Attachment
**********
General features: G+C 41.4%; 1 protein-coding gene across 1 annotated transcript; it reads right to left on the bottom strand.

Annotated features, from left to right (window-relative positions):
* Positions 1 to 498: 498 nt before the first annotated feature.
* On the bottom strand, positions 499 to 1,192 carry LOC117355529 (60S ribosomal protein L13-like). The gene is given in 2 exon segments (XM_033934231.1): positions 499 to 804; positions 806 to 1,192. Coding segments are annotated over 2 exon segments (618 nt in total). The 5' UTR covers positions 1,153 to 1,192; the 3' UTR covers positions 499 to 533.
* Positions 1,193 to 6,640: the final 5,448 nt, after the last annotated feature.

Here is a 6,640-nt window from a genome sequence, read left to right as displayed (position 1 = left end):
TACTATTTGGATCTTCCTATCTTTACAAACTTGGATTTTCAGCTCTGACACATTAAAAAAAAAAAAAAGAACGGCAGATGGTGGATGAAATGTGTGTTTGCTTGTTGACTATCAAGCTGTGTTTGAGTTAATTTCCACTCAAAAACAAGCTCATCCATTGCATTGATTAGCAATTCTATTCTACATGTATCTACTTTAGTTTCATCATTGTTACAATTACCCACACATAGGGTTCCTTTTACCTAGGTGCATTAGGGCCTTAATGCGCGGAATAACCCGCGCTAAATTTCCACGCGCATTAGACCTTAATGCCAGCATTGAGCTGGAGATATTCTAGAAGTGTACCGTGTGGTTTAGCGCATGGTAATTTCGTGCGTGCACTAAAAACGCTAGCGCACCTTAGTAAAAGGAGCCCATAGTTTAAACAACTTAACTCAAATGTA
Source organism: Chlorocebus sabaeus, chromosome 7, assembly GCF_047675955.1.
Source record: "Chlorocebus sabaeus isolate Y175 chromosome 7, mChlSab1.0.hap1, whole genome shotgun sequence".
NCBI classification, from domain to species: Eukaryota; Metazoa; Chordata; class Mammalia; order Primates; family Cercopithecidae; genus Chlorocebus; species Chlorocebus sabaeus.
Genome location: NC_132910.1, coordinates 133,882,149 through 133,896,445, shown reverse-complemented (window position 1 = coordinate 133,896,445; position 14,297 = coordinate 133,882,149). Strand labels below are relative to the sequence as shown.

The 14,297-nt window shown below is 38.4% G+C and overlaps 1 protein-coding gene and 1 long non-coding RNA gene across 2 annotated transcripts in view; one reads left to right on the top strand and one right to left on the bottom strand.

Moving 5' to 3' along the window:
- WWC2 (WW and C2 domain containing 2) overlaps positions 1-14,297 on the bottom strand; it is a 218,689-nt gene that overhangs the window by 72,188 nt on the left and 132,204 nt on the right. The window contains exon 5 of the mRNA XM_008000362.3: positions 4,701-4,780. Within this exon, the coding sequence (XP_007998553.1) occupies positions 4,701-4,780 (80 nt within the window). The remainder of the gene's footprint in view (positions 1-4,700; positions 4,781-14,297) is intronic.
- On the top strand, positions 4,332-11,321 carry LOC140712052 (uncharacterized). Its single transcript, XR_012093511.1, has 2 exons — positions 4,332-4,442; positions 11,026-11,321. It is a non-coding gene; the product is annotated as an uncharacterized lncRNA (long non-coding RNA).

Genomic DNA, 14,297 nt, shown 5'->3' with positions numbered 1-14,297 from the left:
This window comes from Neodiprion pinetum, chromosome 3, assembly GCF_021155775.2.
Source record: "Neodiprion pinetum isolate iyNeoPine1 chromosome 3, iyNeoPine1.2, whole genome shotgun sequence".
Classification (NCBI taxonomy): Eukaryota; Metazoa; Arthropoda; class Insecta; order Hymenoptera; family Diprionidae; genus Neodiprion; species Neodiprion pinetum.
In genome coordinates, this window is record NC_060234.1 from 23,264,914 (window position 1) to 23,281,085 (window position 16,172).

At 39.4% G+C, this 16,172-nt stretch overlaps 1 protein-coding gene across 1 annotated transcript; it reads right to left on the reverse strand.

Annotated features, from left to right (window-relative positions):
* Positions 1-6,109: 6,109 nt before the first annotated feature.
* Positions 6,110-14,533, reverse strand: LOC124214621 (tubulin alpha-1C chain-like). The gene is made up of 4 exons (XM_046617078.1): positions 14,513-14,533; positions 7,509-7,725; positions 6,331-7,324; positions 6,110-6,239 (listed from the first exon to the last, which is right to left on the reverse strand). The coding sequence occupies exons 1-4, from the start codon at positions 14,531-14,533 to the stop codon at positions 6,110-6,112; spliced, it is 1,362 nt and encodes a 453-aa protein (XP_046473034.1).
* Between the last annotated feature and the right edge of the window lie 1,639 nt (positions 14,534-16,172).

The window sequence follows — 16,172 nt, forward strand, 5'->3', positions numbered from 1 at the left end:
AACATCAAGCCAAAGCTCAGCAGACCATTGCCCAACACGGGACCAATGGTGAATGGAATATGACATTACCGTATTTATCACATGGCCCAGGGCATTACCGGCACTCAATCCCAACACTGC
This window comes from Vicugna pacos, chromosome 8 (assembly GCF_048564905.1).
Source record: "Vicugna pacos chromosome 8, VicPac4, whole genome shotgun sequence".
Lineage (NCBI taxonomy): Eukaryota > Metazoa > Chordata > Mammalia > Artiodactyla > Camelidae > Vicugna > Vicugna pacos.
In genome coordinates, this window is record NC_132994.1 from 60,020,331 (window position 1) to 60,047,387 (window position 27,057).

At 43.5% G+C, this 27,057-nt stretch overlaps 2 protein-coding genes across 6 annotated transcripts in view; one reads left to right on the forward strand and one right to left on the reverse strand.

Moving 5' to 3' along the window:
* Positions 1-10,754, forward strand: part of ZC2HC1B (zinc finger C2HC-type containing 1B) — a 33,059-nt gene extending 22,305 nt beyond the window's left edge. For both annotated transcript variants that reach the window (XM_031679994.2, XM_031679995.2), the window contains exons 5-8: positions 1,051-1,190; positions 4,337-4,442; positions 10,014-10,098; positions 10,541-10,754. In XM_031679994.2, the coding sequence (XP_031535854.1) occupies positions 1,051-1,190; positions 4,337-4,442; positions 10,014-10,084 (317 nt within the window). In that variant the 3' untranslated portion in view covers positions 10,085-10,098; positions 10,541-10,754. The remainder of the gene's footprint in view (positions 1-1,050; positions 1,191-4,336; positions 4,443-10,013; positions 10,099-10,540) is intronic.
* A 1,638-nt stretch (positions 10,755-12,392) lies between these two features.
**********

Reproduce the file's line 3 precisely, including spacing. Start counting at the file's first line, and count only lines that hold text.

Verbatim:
* Positions 1 to 498: 498 nt before the first annotated feature.